This center leverages the strengths of Carnegie Mellon in cognitive and computational neuroscience and those of the University of Pittsburgh in basic and clinical neuroscience to support a coordinated cross-university research and educational program of international stature.


Events

Mar
21
Thu
CMNI Open Institute @ 348 Mellon Institute
Mar 21 @ 4:00 PM – 5:30 PM
Apr
1
Mon
Seminar: Hamel @ Langley Hall A219B
Apr 1 @ 1:00 PM – 2:00 PM

SEMINAR ANNOUNCEMENT

“NEUROVASCULAR COUPLING PHYSIOLOGY AND NEURODEGENERATIVE PATHOPHYSIOLOGY”

DR. EDITH HAMEL
PROFESSOR DEPT. OF NEUROLOGY AND NEUROSURGERY
MONTREAL NEUROLOGICAL INSTITUTE (MNI) AND MCGILL UNIVERSITY
(ABSTRACT BELOW)

MONDAY APRIL 1, 2019 AT 1:00PM
LANGLEY HALL A219B
UNIVERSITY OF PITTSBURGH

Abstract:

Neurovascular coupling, the basis of brain imaging techniques that use hemodynamic signals as proxy for changes in neuronal activity, requires interactions between neurons, astrocytes and the microcirculation in order to adapt the need in glucose and oxygen to changes in neuronal activity either at baseline or following a given task or stimulus. In the cerebral cortex, depending on the stimulus, the changes in local cerebral blood flow result from activity changes in different populations of interneurons and pyramidal cells that act either directly or indirectly through perivascular astrocytes to orchestrate the resulting changes in perfusion. When cortical activity is modulated, mimicking conditions of either alertness (enhanced cholinergic tone) or pathology like Alzheimer’s disease (reduced cholinergic tone), the reliability of neurovascular coupling as a surrogate for changes in neuronal activity is altered or lost. Such unreliability is also found in animal models of dementia or cerebrovascular disease reminiscent to that of patients with vascular cognitive impairment and dementia, where age-dependent reduced hemodynamic signals fail to reflect changes in neuronal activity. Overall, the results underscore the selective role of different neuronal populations in modulating local cerebral blood flow in response to specific stimuli. Further, they highlight that caution is warranted in the use and interpretation of clinical brain imaging data in patients with cerebrovascular diseases. Funded by grants from the Canadian Institutes of Health Research (CIHR), the Alzheimer Society of Canada and the Healthy Brains for Healthy Lives (HBHL) program of McGill University.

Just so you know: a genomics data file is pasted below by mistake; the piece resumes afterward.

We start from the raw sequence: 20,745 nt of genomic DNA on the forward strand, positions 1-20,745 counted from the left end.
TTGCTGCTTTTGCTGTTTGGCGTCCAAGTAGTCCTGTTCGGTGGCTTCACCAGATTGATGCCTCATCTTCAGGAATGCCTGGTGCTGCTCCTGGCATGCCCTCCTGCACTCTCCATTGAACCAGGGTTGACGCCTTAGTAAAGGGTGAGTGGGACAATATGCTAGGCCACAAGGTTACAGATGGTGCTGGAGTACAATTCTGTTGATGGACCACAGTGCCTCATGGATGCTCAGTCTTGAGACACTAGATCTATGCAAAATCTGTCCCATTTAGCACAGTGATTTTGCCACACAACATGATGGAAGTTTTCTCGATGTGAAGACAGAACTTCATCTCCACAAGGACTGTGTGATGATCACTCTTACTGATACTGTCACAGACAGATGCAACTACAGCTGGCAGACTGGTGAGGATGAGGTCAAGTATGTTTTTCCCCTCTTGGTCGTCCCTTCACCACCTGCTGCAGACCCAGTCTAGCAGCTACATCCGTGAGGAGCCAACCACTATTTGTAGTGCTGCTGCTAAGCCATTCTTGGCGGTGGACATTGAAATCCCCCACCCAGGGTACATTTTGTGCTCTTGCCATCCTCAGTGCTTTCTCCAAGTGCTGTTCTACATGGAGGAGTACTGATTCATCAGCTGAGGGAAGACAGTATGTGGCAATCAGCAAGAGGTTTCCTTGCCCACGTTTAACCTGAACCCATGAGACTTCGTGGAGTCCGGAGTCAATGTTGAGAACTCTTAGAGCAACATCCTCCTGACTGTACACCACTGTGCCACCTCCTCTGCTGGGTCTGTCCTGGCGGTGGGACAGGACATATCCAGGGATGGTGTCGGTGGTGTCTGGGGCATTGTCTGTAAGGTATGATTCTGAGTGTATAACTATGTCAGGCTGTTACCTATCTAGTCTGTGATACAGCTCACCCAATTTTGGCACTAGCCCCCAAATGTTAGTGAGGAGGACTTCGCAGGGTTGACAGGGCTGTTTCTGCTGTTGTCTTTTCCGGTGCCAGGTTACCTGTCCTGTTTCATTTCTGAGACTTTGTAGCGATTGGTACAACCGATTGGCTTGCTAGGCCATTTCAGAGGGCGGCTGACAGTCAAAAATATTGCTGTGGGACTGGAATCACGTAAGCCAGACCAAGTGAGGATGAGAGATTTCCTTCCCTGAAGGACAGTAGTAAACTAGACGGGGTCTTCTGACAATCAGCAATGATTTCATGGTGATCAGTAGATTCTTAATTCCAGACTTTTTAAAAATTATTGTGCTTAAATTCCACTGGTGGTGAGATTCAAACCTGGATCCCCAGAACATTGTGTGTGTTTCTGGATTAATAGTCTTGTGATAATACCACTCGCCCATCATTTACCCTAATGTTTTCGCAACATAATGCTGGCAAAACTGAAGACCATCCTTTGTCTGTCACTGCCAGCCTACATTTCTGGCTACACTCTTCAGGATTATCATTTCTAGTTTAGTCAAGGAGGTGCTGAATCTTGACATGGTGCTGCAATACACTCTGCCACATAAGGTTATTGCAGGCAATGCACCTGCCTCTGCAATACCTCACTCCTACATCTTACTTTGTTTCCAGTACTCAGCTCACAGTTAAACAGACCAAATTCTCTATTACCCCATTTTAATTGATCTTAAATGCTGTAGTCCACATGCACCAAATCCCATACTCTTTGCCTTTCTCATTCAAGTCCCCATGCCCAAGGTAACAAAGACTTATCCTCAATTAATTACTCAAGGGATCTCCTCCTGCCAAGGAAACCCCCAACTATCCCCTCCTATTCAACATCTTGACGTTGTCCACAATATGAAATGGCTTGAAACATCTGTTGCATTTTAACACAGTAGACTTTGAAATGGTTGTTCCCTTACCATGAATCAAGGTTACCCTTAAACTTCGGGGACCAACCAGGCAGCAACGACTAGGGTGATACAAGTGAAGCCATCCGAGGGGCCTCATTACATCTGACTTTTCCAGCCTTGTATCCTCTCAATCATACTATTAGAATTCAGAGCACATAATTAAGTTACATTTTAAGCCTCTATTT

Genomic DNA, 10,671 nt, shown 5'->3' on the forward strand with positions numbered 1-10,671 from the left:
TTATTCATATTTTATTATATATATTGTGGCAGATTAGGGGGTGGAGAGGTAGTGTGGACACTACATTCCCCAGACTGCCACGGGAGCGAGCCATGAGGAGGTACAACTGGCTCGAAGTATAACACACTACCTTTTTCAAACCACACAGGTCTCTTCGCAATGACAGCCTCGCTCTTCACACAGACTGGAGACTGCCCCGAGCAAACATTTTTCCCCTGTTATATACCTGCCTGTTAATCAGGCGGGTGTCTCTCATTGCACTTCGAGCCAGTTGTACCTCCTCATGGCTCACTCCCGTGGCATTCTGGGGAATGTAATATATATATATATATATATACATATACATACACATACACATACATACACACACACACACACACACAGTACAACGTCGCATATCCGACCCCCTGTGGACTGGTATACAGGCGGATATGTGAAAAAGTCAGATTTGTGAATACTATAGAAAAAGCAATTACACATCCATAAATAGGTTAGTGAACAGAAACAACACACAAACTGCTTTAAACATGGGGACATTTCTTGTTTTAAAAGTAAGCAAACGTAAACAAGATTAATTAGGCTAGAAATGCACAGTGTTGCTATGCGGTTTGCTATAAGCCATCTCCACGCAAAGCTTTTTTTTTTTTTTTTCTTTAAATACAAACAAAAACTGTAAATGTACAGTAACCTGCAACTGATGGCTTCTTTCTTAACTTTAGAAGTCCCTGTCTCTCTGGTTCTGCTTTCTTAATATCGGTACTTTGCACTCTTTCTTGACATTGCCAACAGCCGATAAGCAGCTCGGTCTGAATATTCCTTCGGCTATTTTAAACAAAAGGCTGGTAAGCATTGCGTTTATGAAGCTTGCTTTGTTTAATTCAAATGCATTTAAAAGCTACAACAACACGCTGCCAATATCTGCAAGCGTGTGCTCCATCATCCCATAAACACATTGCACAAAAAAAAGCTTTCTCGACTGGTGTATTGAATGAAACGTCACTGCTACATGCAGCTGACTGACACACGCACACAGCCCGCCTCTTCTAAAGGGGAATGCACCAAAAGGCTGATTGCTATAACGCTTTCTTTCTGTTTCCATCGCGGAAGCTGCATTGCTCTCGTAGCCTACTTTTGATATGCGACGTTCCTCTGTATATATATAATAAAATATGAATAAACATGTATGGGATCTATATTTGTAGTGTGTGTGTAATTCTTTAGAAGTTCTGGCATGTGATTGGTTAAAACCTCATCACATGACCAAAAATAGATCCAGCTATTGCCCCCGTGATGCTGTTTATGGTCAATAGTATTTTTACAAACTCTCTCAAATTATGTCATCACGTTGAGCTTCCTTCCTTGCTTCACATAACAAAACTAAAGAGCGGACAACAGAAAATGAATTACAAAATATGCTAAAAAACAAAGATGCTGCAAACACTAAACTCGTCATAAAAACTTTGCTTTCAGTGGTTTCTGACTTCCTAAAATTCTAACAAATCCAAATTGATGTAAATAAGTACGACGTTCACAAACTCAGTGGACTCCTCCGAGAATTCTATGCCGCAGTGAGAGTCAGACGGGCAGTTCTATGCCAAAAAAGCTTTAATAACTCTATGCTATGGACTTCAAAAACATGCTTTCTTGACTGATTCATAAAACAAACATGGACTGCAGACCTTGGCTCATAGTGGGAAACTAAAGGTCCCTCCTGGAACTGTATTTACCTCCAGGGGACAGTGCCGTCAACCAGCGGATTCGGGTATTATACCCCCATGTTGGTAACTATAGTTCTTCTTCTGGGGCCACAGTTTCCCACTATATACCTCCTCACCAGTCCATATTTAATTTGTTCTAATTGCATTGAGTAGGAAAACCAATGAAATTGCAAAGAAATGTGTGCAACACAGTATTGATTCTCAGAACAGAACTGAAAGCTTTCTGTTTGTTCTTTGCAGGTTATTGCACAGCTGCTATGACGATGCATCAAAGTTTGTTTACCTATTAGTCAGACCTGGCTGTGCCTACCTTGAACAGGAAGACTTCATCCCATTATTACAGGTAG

Apr
18
Thu
Neurobiology: Donnelly @ 6014 Biomedical Science Tower 3
Apr 18 @ 9:00 AM – 10:00 AM

Department of Neurobiology
Presents a Special Seminar:

“Pathobiology of neurotoxic protein inclusions in ALS and dementia”.

Christopher Donnelly, PhD
Assistant Professor,
Department of Neurobiology
Live Like Lou Center for ALS Research, Brain Institute
University of Pittsburgh

Thursday, April 18, 2019
9:00 AM
6014 Biomedical Science Tower 3
Seminar supported in part by the National Institute of Neurological Disorders and Stroke of the National Institutes of Health (T32 NS086749)

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